Why Can’t Somebody Just Die Around Here? is a must read for anyone who is engaged in professional military education (PME) at the Squadron Officer School level and above or just the casual reader who is merely curious to educate themselves on what true hardship AND success looks like for real people.

From a military history angle, it puts into relevant context WWII Germany from a war torn victim’s perspective. The reader experiences everything from the enemy’s movement and tactics and their political motivations at the end of the war, to US policy and how both had a direct and lasting impact on a family. Gerhard Maroscher touches on everything from the enemy’s military structure and modus operandi during their time of desperation and how that intertwined with the American advance and eventual victory in the region. Most importantly, those two factors are again told from a civilian perspective which presents a very unique and real learning experience, for not only military professionals engaged in PME , but for frankly any breathing human being that has never had the “pleasure” of suffering such atrocities and LEARNING form them!

This memoir is a masterpiece in how it also bridges the gap of personal and family wartime strife to the American story. This leaves readers with an authentic appreciation for our great country that they may otherwise never have an opportunity to experience considering today’s soft environment. It is a treasure to read a book that a rare life lesson and learning experience can be garnered from – the kind that most people (thank God) will never have to endure.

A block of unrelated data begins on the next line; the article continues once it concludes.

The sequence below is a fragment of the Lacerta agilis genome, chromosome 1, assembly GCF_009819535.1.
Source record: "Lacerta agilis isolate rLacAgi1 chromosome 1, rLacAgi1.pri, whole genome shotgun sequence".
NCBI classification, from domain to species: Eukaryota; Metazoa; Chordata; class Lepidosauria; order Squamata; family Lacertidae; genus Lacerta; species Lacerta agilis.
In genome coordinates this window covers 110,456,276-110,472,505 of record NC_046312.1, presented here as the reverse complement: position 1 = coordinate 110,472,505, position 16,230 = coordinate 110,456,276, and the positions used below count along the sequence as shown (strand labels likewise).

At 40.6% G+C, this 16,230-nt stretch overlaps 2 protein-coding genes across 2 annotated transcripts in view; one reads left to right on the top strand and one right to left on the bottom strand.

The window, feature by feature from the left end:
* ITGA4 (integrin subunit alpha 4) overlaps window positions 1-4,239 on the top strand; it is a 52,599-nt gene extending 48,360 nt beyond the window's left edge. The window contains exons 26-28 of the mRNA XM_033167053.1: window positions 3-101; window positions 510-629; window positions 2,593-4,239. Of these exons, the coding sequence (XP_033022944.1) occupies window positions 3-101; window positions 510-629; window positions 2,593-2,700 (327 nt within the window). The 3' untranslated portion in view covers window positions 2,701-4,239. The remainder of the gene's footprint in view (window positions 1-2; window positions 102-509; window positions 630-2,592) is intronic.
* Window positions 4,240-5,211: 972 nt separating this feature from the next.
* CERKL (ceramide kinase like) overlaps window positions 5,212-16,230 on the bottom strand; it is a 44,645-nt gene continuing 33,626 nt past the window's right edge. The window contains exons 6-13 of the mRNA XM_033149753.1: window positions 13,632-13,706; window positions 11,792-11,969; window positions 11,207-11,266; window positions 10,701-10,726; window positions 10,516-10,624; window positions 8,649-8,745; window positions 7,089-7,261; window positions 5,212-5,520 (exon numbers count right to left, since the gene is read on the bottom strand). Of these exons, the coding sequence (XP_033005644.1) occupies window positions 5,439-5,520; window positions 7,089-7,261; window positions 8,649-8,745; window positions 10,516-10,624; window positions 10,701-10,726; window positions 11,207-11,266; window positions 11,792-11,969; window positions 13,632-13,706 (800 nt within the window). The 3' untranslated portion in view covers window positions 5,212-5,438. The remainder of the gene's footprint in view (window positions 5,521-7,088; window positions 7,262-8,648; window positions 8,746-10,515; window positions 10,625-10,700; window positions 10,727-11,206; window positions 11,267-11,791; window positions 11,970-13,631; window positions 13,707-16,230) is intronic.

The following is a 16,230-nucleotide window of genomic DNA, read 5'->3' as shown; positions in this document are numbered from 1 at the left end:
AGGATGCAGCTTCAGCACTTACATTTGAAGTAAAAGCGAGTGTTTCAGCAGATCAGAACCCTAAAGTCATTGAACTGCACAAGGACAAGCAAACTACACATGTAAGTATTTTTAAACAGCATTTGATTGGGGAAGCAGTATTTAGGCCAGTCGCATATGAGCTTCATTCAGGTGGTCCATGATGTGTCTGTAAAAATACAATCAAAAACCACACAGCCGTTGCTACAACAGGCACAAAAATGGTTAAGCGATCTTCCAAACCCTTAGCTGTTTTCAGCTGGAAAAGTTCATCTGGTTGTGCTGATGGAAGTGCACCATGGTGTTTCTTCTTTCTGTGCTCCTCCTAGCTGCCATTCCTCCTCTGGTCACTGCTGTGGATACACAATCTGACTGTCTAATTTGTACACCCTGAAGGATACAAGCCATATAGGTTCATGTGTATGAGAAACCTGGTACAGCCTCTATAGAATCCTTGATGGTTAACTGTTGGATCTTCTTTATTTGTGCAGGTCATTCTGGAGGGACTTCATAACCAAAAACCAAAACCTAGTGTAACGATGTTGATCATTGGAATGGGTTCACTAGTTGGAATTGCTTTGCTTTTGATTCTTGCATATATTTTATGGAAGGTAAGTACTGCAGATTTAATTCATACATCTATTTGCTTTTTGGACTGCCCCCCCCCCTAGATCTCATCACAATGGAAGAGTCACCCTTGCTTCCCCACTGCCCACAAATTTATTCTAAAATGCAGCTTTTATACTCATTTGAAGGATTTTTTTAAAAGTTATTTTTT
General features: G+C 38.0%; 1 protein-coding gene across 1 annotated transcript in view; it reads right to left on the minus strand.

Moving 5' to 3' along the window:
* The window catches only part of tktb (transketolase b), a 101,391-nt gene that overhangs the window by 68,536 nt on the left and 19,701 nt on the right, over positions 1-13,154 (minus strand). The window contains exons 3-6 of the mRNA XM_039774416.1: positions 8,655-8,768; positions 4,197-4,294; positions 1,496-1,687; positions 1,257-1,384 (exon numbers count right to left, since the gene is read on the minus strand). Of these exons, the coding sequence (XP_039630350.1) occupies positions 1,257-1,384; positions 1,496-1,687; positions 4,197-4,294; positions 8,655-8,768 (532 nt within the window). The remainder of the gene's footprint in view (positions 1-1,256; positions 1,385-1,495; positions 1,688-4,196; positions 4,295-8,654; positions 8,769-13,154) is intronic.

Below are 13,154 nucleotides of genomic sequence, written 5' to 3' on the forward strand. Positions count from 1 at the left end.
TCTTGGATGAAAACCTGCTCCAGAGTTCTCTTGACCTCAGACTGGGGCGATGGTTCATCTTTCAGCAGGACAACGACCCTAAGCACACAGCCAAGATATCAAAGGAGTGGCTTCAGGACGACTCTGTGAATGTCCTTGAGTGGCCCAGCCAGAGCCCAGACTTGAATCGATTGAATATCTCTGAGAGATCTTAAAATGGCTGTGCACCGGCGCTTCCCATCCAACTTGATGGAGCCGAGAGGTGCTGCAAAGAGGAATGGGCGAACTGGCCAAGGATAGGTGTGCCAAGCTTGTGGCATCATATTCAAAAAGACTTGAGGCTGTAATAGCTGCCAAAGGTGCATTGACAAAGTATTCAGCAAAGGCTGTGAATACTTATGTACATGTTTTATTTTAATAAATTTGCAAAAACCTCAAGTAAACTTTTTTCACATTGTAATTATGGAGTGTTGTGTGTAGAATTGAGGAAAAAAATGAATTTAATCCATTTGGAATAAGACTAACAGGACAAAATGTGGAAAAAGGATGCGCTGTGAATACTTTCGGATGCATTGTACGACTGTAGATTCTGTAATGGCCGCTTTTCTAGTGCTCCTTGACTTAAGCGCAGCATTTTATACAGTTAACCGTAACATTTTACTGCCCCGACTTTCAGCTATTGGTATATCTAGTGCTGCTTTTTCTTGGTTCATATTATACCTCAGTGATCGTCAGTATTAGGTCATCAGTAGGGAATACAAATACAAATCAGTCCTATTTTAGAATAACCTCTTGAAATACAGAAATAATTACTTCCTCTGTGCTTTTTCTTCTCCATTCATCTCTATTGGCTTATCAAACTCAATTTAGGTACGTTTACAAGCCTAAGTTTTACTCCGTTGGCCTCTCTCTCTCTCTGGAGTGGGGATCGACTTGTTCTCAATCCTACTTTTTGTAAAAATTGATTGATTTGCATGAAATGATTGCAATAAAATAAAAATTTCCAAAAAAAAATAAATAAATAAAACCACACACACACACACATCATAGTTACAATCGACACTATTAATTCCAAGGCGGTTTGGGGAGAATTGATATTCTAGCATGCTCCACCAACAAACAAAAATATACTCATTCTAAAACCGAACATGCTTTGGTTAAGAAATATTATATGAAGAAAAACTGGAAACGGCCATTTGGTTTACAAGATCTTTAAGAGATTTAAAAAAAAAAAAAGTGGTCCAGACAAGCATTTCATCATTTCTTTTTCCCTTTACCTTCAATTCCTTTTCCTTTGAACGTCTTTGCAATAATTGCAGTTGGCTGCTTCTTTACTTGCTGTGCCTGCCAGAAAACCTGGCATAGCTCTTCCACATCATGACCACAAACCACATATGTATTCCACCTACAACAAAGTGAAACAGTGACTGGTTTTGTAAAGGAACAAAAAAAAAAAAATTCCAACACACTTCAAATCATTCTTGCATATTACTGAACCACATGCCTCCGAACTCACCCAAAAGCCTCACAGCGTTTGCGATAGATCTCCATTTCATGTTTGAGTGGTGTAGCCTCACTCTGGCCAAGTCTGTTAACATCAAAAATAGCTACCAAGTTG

Maroscher also allows other family members to give their “take” on stories told by him in the first person – a welcoming multi perspective that pulls you into the book.

Maroscher’s story should be required reading for any service officer PME let alone any high school history class and beyond – a true eye-opening experience that is relevant on so many social and political levels today. On the most trivial of levels, this book at the very least should stand as a reminder to all of us what really is important in life and what is truly nonsensical fluff….

Joseph P. Contino, Lt. Col, USAF